Opera News Review - A WEDDING
TRAGEDY IS EASY , comedy is hard. It's an old saw, but one worth remembering, as Aspen Opera Center continued its summer of 2016 in the Wheeler Opera House. The season had opened with La Bohème and all went well, thanks to fine singing, uncluttered direction and, of course, a never-fail tragic storyline. Next came William Bolcom's goofy, chaotic, 2004 comedy of marital manners, A Wedding, based on Robert Altman's 1978 film of the same name.
The movie featured a gigantic cast of forty-eight principals. Bolcom and his librettists, Altman and Arnold Weinstein, boiled the population down to eighteen— still a hefty number. For the young cast—drawn from the talented bunch of sixty-nine singers assembled by AOC director Edward Berkeley—this ensemble piece provided lots of opportunities for individual star moments and a chance to dabble in unrestrained silliness and mugging. Alas, that need to be continually funny became a serious obstacle for A Wedding, seen at the first of two performances (July 28). Apart from a truly hilarious bit near the end, David Schweizer's direction couldn't overcome the opera's painful cuteness, generating only a few chuckles and polite applause from the moderate-size audience (who gave the seventy-eight-year-old composer a standing ovation at his curtain call).
The evening quickly faded into a tiring series of entrances and exits causing some occasional head-scratching as to who in this parade of family members is (or should be) hooked up with whom. To alleviate such concerns, Bolcom had the uptight wedding planner, Rita (Allyson Dezii), repeatedly identify the FOB, FOG, MOB and MOG. Hint: FOB stands for Father of the Bride—you can figure the rest. Through it all, one felt uninterested and uninvolved with all of these lustful, superficial people.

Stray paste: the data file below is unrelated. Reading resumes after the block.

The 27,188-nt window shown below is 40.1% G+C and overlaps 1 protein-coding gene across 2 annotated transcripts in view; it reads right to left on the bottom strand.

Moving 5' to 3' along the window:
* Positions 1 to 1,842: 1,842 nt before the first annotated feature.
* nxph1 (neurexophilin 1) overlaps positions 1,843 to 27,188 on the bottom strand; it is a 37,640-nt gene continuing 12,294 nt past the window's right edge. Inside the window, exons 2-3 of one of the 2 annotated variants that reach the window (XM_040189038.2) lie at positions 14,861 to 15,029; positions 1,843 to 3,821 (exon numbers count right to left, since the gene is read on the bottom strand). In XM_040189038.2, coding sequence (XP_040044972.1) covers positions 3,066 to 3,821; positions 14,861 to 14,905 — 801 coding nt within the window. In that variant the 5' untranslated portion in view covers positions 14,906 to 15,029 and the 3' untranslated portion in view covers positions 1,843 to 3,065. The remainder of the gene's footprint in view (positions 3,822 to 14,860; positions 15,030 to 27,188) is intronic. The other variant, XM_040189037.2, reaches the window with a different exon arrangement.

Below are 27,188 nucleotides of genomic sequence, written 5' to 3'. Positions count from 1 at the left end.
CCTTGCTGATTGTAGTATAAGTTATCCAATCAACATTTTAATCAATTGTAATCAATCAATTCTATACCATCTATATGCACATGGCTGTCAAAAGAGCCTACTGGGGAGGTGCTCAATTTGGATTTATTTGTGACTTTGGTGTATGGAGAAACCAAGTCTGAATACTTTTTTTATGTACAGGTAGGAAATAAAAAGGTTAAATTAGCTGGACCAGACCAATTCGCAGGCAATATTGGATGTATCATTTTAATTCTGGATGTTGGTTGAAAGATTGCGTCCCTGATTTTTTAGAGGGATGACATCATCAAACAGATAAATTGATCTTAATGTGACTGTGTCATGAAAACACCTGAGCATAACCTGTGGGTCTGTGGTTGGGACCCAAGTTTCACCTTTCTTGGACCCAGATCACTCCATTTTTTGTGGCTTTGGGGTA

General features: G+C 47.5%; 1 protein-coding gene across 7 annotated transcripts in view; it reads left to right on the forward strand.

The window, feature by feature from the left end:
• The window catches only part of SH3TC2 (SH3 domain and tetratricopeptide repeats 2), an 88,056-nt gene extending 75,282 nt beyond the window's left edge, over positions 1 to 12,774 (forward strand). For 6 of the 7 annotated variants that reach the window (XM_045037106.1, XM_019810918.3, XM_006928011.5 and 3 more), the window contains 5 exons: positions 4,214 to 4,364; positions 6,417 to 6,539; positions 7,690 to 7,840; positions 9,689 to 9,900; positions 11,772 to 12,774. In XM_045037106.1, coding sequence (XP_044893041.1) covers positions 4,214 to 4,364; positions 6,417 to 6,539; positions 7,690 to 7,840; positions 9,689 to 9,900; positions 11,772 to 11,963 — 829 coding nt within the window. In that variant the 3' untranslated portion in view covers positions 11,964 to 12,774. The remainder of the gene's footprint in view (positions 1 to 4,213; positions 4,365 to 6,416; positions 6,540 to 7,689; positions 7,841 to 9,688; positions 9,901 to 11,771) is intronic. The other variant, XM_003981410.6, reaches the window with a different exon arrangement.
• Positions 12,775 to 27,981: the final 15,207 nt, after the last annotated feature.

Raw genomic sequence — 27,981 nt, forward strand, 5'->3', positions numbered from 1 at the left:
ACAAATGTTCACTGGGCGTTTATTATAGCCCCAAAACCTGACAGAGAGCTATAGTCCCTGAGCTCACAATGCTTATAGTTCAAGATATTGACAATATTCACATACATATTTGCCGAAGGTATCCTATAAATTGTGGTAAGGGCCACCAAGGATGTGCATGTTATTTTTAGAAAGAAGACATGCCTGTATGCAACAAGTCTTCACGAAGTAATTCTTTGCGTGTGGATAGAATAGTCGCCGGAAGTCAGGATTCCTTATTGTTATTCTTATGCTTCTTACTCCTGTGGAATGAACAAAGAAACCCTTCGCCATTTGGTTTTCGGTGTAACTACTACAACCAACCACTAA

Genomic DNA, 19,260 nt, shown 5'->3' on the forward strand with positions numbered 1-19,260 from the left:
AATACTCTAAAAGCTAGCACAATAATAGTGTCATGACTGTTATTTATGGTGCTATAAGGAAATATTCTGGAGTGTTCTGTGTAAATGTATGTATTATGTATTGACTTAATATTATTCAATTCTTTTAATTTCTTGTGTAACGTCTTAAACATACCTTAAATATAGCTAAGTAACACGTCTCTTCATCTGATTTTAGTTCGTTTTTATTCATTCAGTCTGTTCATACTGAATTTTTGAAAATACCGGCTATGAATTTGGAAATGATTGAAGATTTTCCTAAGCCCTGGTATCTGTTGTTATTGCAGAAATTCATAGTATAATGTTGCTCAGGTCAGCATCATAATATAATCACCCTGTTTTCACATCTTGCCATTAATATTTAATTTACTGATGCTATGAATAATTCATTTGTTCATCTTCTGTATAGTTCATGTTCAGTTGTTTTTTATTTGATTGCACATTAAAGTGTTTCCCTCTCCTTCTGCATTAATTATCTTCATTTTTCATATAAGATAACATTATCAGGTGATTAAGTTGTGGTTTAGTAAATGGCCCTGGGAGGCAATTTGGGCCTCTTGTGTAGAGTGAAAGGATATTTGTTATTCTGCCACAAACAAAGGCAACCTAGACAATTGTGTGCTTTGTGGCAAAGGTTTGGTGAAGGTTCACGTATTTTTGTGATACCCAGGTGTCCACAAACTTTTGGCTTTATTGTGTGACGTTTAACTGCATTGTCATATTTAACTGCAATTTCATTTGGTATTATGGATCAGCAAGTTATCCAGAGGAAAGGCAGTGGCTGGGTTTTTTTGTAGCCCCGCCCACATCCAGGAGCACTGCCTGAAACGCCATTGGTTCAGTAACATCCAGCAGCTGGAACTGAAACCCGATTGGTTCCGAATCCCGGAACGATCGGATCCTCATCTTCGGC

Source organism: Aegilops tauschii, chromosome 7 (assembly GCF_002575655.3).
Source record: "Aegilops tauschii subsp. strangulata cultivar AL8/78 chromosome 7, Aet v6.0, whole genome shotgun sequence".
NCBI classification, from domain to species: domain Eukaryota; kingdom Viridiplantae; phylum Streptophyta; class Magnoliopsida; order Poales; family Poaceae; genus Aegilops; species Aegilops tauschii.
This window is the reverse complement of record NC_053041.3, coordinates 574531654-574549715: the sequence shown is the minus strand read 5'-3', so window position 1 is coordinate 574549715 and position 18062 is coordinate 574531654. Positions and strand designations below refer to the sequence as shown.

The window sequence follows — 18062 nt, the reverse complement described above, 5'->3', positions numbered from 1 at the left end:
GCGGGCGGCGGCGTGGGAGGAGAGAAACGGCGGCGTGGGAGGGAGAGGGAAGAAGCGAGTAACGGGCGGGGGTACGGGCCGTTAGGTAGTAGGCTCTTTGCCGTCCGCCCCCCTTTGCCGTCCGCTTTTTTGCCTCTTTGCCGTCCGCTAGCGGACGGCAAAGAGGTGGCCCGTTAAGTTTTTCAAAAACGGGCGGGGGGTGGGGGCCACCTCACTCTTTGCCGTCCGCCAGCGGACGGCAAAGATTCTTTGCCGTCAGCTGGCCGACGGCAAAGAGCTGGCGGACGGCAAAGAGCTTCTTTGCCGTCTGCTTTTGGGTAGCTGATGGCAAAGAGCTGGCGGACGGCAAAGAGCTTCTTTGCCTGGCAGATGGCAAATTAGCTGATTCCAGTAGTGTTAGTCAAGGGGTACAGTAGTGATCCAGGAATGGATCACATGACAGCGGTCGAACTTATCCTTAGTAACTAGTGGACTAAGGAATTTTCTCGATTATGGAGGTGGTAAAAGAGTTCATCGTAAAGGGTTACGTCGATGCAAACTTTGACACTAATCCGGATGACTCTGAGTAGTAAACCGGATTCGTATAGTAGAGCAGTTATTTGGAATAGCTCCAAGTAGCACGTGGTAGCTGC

Jason Simms's smartly understated set pieces consisted of a few columns (making handy hiding places, when needed) and a “grotto,” where the men could smoke cigars and escape the goings-on upstairs. Lloyd Sobel lit the proceedings with appropriate brightness and Summer Lee Jack dressed the cast in colorful garb befitting the story's 1970s setting. Space does not permit a listing of every cast member (who all threw themselves into the madness with infectious energy and consistently fine singing), but special praise is due Alexander York and Julia Wolcott (FOB and MOB), Ashley Yvonne Wheat and Jubal Joslyn (MOG and FOG), Jessica Johnson Brock (doubling as Nettie and Aunt Bea), Sydney Baedke and Landon Shaw II (B and G), Jacob Ingbar (William Williamson) and the late arrivals, Nathaniel Hill (Breedley) and Connor McCreary (Donato). McCreary and Joslyn produced the one brilliant show-stopper, as these heavy-accented Italian brothers danced and sang the praises of their homeland's fabulous food in their native tongue, all while merrily playing with a long sausage—you can make of that what you will. Jeanne Slater created the charming choreography.
In the pit, Scott Terrell led a well-rehearsed orchestra in a suitably high-spirited, fast-paced accompaniment. The score proved a mash-up of various styles, most of them neatly matching the onstage moment. Bolcom's well-known love of Americana shone through most effectively in his dance music during the wacky reception. Good intentions aside, this proved to be an evening of over-busy story-telling and slapstick shenanigans, regrettably resulting in an unhappy operatic marriage. —Marc Shulgold